Among the 12 publications, one publication [7] has no data for DCRs; DCRs were 100% in EGFR 19Del and L858R patients in three publications [12, 20, 22]. After excluded these 4 publications, 8 publications containing 392 patients including 210 EGFR 19Del patients and 182 L858R patients were enrolled in meta-analysis for DCRs. Because there was no heterogeneity (I2 = 0.0%, P = 0.776), a Mantel-Haenszel fixed-effects model was used to analyze. The results showed that there were no significant differences on DCRs of EGFR 19Del patients and L858R patients (OR = 2.01 (0.94–4.32), P = 0.072) (Figure 4C).

Publication bias and sensitivity analysis

Publication bias was examined by funnel plots, Egger’s test and Begg’s test. For pooling ORs analysis for ORRs in EGFR wild type patients and mutant patients, funnel plots, Egger’s test (P = 0.09) and Begg’s test (P = 0.747) showed no publication bias (Figure 5A5C respectively). For pooling ORs analysis for DCRs in EGFR wild type patients and mutant patients, funnel plots and Begg’s (P = 0.651) test showed no publication bias (Figure 5D and 5F, respectively). However, Egger’s test (P = 0.003) showed publication bias (Figure 5E).

The

Figure 5: The funnel plots, Egger’s test and Begg’s test of publication bias in pooling ORs analysis in EGFR wild type and EGFR mutant patients. (A) The funnel plots, (B) Egger’s test and (C) Begg’s test for pooling ORs of ORRs analysis; (D) The funnel plots, (E) Egger’s test and (F) Begg’s test for pooling ORs of DCRs analysis. OR: odds ratio; SE: standard error.

For pooling ORs analysis for ORRs among EGFR 19Del and L858R patients, funnel plots, Egger’s test (P = 0.164) and Begg’s test (P = 0.451) showed no publication bias (Figure 6A6C, respectively). For pooling ORs analysis for DCRs in the EGFR 19Del and L858R patients, funnel plots, Egger’s test (P = 0.376) and Begg’s test (P = 0.711) showed no publication bias (Figure 6D6F, respectively).

The

Figure 6: The funnel plots, Egger’s test and Begg’s test of publication bias in pooling ORs analysis in EGFR 19Del and L858R patients. (A) The funnel plots, (B) Egger’s test and (C) Begg’s test for pooling ORs of ORRs analysis; (D) The funnel plots, (E) Egger’s test and (F) Begg’s test for pooling ORs of DCRs analysis. OR: odds ratio; SE: standard error.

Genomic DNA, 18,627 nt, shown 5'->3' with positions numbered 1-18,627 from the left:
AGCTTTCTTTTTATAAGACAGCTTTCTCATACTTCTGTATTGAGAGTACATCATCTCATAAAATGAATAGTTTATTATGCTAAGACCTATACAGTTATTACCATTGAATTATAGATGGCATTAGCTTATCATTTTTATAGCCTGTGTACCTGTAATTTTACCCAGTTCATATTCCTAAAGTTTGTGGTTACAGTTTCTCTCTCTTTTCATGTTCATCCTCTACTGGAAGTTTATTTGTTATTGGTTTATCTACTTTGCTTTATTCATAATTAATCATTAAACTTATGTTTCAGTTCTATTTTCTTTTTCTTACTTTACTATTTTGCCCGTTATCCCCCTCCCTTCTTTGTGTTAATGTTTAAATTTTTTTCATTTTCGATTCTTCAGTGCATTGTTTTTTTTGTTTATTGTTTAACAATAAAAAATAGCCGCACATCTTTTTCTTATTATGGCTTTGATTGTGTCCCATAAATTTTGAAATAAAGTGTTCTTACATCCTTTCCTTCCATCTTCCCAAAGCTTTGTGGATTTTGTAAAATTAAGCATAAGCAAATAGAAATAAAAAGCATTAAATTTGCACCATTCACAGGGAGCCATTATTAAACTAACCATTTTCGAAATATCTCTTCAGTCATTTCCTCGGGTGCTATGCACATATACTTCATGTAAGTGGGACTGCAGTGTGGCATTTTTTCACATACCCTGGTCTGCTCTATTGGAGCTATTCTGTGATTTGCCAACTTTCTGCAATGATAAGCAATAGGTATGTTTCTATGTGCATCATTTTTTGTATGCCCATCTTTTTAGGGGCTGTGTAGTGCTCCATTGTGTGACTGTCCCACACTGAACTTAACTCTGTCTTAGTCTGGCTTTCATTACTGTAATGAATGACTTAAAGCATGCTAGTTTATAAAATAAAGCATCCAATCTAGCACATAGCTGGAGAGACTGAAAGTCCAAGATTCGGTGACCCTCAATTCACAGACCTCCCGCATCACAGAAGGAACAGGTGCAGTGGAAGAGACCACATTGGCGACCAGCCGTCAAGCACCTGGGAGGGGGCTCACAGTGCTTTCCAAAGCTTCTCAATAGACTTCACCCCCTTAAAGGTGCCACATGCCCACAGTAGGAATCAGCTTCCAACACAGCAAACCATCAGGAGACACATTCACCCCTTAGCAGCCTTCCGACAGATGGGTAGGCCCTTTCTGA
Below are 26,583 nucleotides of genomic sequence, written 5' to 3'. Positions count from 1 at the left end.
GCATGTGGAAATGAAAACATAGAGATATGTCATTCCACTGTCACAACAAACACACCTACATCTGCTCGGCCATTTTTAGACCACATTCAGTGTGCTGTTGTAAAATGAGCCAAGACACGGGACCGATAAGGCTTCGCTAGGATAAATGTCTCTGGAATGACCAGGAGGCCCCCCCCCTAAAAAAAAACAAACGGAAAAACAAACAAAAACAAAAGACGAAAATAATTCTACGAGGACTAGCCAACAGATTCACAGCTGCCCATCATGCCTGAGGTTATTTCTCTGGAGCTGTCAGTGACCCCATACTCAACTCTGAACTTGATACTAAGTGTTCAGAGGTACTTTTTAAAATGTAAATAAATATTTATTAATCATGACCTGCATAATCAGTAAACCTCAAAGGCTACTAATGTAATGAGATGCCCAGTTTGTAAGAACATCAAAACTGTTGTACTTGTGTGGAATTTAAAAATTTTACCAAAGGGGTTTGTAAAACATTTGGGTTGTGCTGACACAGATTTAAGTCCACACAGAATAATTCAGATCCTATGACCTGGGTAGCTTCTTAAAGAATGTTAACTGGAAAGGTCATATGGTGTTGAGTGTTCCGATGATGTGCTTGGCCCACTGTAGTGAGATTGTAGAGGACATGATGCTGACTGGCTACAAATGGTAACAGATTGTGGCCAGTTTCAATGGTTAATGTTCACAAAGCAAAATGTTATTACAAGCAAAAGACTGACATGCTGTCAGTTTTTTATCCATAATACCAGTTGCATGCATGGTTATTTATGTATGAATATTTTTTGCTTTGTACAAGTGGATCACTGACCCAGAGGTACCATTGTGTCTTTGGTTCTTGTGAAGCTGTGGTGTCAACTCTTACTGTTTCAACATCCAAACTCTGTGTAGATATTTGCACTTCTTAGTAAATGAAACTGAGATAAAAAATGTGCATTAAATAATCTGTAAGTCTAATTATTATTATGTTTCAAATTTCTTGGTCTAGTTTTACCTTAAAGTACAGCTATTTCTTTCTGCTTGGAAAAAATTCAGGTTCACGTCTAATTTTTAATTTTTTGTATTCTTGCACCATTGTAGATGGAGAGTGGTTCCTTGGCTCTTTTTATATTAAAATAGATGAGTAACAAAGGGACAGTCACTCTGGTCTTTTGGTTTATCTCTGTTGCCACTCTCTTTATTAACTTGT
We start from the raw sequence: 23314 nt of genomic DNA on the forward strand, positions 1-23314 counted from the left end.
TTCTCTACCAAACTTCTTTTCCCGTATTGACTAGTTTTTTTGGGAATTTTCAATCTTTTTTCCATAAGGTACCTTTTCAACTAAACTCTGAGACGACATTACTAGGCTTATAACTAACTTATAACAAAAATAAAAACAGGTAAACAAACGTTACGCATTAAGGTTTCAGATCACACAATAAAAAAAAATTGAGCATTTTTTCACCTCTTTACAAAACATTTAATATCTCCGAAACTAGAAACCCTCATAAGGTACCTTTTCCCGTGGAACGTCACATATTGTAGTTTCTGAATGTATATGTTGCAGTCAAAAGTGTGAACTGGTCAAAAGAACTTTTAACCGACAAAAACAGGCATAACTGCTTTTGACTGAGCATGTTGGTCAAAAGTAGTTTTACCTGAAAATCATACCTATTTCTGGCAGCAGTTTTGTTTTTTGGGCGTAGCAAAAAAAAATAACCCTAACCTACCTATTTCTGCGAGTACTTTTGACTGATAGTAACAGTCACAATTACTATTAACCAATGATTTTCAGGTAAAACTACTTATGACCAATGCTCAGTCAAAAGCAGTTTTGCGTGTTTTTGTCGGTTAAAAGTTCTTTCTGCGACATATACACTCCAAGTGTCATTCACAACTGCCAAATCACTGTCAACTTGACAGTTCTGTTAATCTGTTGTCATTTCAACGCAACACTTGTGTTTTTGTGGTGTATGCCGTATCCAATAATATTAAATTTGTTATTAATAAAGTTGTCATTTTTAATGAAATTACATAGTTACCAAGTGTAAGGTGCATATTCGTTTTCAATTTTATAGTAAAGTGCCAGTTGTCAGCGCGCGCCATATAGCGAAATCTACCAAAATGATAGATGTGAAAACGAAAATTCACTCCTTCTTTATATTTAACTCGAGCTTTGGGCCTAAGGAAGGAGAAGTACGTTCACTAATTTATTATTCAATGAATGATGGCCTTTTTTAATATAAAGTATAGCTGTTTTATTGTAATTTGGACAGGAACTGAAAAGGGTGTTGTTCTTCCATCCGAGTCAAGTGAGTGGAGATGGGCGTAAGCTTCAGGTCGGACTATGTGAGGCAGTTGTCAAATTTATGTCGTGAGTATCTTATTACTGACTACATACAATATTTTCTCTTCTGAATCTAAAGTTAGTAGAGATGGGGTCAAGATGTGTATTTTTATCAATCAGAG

Sensitivity analysis results showed that changing the effect models had no significant effects on the pooled ORs and the final strength of the association between EGFR polymorphisms and clinical efficacy of icotinib in lung cancer patients. Moreover, Figure 7A showed the results of sensitivity analysis regarding DCRs of EGFR mutant patients vs. EGFR wild type patients. We found that excluded studies did not influence the overall effective size in DCRs analysis of EGFR mutant patients vs. EGFR wild type patients. Figure 7B showed one publication (Pang Lin-Rong, 2014) [21] could influence the overall effective size in ORRs analysis of EGFR 19Del and EGFR L858R patients. After we excluded this publication [21], There was no heterogeneity for pooling ORs analysis for ORRs in EGFR 19Del and EGFR L858R patients (I2 = 43.8%, P = 0.058) (Figure 3B).

Figure

Figure 7: The sensitivity analysis of pooling ORs of DCRs in EGFR mutant patients vs. EGFR wild type patients (A) and ORRs in EGFR 19Del and EGFR L858R patients (B). CI: confidence interval.

DISCUSSION

We carried out this meta-analysis to evaluate the clinical efficacy of icotinib in lung cancer patients with different EGFR mutation status. Our meta-analysis suggests that compared with EGFR wild type patients, EGFR mutant patients have better ORRs and DCRs after icotinib treatment; compared with EGFR L858R patients, EGFR 19Del patients have better ORRs after icotinib treatment.